Therefore, instead of liberally dispensing prescriptions of more truth or more faith, people suffering mental distress should be met with understanding and companionship. Like the friends of Job in the Old Testament, perhaps the most effective support will be the one who keeps silent while in the company of the afflicted. What we need in our Churches is the courage to lean in and listen, so that we can learn more about the nature of the other’s suffering, rather than judge his or her faith and inadequacies. Some endure long roads in recovery as a result of other’s sins, inflicted upon them from early childhood. We communicate impatience with their efforts in recovery when we expect them to overcome their problems in ways that meet our own standards without having lived a single day of their lives. If we have never been betrayed, neglected nor abused by a caregiver, nor raised by an alcoholic parent, perhaps we should not be quick to judge those who have to mourn the loss of security, love and belonging that many take for granted.

On the contrary, consider the opportunities for faith development that are presented by someone who seeks refuge in the Church. A common finding in the history of persons with mental disorders is the experience of significant relational failures or trauma in their families of origin or with early caregivers. That they have the courage to continue seeking refuge in other relationships later in life is a statement of desperation or incredible courage and sometimes, both. If depressed and anxious persons express their needs in the Church, should not the people of God extend safe spaces for such to re-experience trust? When someone in the congregation coughs or sneezes, we respond empathically with a fresh packet of tissue or something to soothe the throat. Would that, persons among us with depression and anxiety be similarly accepted, rather than have symptoms dismissed and concerns invalidated.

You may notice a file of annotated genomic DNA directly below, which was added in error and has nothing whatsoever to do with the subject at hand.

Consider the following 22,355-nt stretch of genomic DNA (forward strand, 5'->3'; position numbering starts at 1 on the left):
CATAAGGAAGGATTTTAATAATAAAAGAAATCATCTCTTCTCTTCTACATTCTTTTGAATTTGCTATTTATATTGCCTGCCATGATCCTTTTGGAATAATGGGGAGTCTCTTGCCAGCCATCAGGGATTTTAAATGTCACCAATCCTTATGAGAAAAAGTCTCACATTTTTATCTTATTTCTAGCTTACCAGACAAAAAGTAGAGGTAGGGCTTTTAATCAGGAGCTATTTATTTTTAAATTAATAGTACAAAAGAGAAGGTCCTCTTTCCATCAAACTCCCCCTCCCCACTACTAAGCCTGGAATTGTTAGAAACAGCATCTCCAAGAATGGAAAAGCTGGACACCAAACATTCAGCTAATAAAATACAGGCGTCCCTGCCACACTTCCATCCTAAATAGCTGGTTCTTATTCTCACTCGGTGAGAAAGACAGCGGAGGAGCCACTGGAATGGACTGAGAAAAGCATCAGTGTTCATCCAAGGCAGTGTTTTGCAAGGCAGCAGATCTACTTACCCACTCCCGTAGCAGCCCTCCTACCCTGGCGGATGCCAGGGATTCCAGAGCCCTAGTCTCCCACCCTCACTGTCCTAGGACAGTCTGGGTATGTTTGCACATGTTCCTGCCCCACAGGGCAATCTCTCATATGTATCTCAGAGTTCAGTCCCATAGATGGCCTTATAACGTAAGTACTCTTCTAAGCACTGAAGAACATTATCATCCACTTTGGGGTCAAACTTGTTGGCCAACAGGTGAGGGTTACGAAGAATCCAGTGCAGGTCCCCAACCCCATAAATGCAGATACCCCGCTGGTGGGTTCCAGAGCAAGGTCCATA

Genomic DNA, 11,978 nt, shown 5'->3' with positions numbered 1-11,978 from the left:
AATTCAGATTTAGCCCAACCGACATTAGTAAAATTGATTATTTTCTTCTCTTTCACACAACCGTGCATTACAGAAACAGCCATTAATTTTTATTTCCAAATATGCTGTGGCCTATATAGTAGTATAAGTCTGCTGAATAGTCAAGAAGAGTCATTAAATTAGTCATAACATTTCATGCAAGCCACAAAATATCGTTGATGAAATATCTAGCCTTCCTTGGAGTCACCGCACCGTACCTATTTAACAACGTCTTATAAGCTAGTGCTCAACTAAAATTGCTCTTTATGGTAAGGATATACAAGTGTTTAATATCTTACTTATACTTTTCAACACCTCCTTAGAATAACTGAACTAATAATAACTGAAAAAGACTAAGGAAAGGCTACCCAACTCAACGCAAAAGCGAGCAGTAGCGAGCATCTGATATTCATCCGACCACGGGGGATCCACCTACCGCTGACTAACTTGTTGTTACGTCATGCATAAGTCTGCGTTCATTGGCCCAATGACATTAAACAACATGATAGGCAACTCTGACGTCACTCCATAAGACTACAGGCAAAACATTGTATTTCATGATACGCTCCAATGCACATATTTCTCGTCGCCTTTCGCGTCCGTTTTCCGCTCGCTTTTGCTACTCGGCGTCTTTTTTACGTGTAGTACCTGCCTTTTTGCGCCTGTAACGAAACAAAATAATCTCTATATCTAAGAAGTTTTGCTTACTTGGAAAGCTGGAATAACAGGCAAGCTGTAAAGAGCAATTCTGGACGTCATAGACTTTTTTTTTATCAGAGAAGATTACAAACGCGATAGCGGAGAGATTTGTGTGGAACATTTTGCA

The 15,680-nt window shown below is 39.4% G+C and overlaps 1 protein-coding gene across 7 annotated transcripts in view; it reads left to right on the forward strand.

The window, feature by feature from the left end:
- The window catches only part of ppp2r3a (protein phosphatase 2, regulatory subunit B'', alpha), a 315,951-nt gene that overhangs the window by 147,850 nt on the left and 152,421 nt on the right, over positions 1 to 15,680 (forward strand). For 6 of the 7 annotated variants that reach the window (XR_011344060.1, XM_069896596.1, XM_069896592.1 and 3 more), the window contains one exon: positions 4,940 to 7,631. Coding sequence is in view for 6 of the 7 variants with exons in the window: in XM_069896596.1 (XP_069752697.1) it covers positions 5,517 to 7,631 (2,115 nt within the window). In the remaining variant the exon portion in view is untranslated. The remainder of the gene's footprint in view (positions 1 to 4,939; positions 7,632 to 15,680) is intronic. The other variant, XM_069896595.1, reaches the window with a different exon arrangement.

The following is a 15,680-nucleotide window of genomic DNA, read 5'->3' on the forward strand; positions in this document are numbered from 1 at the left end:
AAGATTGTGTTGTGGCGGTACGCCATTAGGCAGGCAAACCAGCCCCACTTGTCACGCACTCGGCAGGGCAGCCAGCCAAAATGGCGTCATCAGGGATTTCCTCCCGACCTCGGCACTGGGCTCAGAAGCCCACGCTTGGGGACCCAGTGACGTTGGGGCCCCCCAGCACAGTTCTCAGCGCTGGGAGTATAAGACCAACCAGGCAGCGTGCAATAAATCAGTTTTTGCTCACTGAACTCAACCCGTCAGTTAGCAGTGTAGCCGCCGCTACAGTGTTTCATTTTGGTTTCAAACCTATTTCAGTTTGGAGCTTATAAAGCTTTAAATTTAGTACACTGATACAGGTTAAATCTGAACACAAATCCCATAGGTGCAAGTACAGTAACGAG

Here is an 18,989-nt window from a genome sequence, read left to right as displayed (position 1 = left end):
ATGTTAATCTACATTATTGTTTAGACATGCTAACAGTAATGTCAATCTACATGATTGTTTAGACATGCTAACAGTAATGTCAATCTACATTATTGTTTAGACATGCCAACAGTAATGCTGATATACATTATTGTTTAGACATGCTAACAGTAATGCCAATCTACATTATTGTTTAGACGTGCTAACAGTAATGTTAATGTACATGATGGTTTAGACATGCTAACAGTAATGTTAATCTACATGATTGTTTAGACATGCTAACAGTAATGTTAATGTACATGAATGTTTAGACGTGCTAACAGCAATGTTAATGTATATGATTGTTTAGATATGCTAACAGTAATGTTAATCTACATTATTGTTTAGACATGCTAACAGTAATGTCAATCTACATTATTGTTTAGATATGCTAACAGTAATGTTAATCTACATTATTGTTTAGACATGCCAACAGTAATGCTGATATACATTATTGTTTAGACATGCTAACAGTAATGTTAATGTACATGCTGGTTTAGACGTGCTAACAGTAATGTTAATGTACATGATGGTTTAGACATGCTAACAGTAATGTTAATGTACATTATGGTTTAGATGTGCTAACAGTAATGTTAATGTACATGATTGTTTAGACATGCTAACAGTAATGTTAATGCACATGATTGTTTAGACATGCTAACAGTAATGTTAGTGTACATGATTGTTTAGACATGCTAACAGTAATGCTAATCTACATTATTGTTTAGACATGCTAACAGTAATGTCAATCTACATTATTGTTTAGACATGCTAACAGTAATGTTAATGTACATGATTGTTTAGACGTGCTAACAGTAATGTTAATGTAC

Thankfully, signs of progress can be seen among some churches in Singapore with a recent conference on “The Church and Mental Wholeness” co-organized by Yio Chu Kang Chapel and Graceworks in September 2019. Clergy with personal experiences of mental disorders are most able to recognize that depression and anxiety can be normal reactions to abnormal life stressors. Whether we have personal experience with a mental condition, may the bride of Christ be a people of hope who extend to one another warm presence as representatives of our God who is with us and has already determined our final and eternal destination.


Dr. Eliza Lian-Ding practices as a Counselling Psychologist at KALL Psychological and Counseling Services in Singapore. She received her doctoral training at Georgia State University while completing her internship at Fuller Theological Seminary. She provides supervision to counsellors-in-training at Singapore Bible College and guest lectures at Trinity Theological College on Marriage and Family.